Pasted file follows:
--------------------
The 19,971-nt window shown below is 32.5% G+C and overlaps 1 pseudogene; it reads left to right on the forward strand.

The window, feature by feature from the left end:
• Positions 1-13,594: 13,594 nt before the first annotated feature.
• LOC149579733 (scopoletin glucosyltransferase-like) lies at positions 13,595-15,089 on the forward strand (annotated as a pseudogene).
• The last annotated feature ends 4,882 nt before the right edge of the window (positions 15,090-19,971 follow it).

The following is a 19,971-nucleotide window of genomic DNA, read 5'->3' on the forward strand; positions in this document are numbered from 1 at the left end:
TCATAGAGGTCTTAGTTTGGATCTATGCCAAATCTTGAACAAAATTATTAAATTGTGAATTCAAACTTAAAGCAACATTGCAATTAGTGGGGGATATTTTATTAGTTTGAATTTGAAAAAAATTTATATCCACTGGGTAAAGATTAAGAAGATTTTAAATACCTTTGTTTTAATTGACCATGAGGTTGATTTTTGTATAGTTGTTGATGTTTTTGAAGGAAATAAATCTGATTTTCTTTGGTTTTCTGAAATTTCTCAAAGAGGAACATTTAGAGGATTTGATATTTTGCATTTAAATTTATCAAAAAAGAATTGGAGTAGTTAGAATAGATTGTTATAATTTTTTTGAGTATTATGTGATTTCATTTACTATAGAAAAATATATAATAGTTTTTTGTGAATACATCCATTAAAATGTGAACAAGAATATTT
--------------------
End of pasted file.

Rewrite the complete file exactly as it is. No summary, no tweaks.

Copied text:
The 19,971-nt window shown below is 32.5% G+C and overlaps 1 pseudogene; it reads left to right on the forward strand.

The window, feature by feature from the left end:
• Positions 1-13,594: 13,594 nt before the first annotated feature.
• LOC149579733 (scopoletin glucosyltransferase-like) lies at positions 13,595-15,089 on the forward strand (annotated as a pseudogene).
• The last annotated feature ends 4,882 nt before the right edge of the window (positions 15,090-19,971 follow it).

The following is a 19,971-nucleotide window of genomic DNA, read 5'->3' on the forward strand; positions in this document are numbered from 1 at the left end:
TCATAGAGGTCTTAGTTTGGATCTATGCCAAATCTTGAACAAAATTATTAAATTGTGAATTCAAACTTAAAGCAACATTGCAATTAGTGGGGGATATTTTATTAGTTTGAATTTGAAAAAAATTTATATCCACTGGGTAAAGATTAAGAAGATTTTAAATACCTTTGTTTTAATTGACCATGAGGTTGATTTTTGTATAGTTGTTGATGTTTTTGAAGGAAATAAATCTGATTTTCTTTGGTTTTCTGAAATTTCTCAAAGAGGAACATTTAGAGGATTTGATATTTTGCATTTAAATTTATCAAAAAAGAATTGGAGTAGTTAGAATAGATTGTTATAATTTTTTTGAGTATTATGTGATTTCATTTACTATAGAAAAATATATAATAGTTTTTTGTGAATACATCCATTAAAATGTGAACAAGAATATTT